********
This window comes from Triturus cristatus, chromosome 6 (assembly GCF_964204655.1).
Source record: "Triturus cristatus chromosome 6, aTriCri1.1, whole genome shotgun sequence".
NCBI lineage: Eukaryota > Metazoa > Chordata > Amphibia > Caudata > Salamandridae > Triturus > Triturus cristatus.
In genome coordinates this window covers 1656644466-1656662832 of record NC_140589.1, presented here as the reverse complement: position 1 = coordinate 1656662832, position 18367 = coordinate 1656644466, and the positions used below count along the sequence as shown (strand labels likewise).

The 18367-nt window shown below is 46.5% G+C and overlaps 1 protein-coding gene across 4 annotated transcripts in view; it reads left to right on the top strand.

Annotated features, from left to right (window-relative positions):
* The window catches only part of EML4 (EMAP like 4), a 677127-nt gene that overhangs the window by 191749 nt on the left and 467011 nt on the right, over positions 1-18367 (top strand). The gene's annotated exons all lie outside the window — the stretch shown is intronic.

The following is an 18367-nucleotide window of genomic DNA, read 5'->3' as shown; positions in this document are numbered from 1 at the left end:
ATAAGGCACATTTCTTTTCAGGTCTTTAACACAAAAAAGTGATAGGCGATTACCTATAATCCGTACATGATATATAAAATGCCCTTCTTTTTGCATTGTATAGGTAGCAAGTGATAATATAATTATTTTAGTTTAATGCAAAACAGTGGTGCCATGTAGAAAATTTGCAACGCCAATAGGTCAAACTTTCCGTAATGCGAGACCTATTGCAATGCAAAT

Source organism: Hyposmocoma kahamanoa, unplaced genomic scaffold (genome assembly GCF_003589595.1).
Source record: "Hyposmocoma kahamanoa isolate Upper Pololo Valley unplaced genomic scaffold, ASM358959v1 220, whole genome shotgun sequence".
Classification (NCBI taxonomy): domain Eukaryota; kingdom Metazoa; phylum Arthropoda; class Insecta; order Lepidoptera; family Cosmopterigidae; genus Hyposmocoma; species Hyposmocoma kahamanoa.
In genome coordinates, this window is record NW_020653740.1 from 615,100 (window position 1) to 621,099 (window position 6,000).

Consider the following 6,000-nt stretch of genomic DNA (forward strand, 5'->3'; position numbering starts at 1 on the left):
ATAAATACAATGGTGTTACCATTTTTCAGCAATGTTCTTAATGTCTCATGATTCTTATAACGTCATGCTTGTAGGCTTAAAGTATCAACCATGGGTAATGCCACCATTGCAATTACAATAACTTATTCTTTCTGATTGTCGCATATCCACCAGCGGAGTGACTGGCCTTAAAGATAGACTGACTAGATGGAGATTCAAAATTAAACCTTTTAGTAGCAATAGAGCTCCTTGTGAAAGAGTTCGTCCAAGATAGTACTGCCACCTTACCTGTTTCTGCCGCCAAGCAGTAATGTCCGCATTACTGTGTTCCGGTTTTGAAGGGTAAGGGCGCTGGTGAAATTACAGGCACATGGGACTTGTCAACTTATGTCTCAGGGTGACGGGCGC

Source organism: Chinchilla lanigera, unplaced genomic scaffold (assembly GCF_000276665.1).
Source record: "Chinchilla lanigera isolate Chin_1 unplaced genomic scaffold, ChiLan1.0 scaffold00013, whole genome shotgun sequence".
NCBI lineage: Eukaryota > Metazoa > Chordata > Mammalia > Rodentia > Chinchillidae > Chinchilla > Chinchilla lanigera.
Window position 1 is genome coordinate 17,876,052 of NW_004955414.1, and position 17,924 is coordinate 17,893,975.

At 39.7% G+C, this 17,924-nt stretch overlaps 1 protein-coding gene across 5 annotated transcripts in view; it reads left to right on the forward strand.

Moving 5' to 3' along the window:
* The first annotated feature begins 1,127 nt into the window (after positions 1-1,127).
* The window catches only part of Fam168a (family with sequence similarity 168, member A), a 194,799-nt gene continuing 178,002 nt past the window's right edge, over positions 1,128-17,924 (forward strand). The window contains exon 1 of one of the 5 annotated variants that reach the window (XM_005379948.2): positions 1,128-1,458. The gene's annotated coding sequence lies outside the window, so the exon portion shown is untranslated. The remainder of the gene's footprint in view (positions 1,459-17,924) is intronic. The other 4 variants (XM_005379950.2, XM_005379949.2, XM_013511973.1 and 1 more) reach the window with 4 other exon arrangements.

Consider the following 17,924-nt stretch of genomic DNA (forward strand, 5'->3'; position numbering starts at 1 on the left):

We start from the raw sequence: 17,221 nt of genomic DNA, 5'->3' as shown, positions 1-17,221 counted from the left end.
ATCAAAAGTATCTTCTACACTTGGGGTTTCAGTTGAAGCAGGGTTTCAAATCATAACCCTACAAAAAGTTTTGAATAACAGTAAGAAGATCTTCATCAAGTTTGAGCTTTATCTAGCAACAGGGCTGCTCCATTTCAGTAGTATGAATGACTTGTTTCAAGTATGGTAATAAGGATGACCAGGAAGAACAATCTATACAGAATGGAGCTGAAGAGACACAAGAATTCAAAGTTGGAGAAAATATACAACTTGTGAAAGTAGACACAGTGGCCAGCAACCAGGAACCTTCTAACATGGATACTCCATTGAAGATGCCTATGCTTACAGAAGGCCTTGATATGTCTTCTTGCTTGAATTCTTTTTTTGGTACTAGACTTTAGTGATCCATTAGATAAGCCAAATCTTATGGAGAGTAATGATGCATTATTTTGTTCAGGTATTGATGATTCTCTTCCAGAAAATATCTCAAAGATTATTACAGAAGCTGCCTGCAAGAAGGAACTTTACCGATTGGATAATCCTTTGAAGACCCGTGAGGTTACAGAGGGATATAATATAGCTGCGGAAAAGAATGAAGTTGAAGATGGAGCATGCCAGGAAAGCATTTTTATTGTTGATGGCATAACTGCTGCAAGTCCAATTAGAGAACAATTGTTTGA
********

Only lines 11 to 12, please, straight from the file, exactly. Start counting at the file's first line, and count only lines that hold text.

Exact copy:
Source record: "Hyposmocoma kahamanoa isolate Upper Pololo Valley unplaced genomic scaffold, ASM358959v1 220, whole genome shotgun sequence".
Classification (NCBI taxonomy): domain Eukaryota; kingdom Metazoa; phylum Arthropoda; class Insecta; order Lepidoptera; family Cosmopterigidae; genus Hyposmocoma; species Hyposmocoma kahamanoa.